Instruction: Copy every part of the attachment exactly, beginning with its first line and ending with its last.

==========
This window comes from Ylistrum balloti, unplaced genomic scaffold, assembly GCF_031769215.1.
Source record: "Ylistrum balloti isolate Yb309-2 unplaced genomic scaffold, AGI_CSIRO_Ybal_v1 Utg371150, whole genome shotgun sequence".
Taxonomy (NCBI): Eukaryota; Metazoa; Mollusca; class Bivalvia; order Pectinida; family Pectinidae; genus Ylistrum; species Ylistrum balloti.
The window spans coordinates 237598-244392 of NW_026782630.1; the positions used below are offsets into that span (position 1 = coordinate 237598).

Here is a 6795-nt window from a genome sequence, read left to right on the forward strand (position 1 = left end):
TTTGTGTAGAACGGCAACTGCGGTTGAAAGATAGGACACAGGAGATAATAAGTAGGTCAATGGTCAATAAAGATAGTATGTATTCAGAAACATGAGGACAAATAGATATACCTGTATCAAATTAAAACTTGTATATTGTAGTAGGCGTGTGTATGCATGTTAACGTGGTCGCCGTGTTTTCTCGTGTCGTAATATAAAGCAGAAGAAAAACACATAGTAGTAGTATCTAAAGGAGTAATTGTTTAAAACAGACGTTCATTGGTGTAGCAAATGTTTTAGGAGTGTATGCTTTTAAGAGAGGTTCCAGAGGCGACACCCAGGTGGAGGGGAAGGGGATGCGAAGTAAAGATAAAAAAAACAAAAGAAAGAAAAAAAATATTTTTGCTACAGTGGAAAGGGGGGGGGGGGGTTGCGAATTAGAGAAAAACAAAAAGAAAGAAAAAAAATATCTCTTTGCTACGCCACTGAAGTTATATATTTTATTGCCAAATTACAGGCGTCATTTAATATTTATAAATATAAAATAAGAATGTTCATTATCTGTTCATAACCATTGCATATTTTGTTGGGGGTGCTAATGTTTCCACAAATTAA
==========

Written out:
This window comes from Ylistrum balloti, unplaced genomic scaffold, assembly GCF_031769215.1.
Source record: "Ylistrum balloti isolate Yb309-2 unplaced genomic scaffold, AGI_CSIRO_Ybal_v1 Utg371150, whole genome shotgun sequence".
Taxonomy (NCBI): Eukaryota; Metazoa; Mollusca; class Bivalvia; order Pectinida; family Pectinidae; genus Ylistrum; species Ylistrum balloti.
The window spans coordinates 237598-244392 of NW_026782630.1; the positions used below are offsets into that span (position 1 = coordinate 237598).

Here is a 6795-nt window from a genome sequence, read left to right on the forward strand (position 1 = left end):
TTTGTGTAGAACGGCAACTGCGGTTGAAAGATAGGACACAGGAGATAATAAGTAGGTCAATGGTCAATAAAGATAGTATGTATTCAGAAACATGAGGACAAATAGATATACCTGTATCAAATTAAAACTTGTATATTGTAGTAGGCGTGTGTATGCATGTTAACGTGGTCGCCGTGTTTTCTCGTGTCGTAATATAAAGCAGAAGAAAAACACATAGTAGTAGTATCTAAAGGAGTAATTGTTTAAAACAGACGTTCATTGGTGTAGCAAATGTTTTAGGAGTGTATGCTTTTAAGAGAGGTTCCAGAGGCGACACCCAGGTGGAGGGGAAGGGGATGCGAAGTAAAGATAAAAAAAACAAAAGAAAGAAAAAAAATATTTTTGCTACAGTGGAAAGGGGGGGGGGGGGTTGCGAATTAGAGAAAAACAAAAAGAAAGAAAAAAAATATCTCTTTGCTACGCCACTGAAGTTATATATTTTATTGCCAAATTACAGGCGTCATTTAATATTTATAAATATAAAATAAGAATGTTCATTATCTGTTCATAACCATTGCATATTTTGTTGGGGGTGCTAATGTTTCCACAAATTAA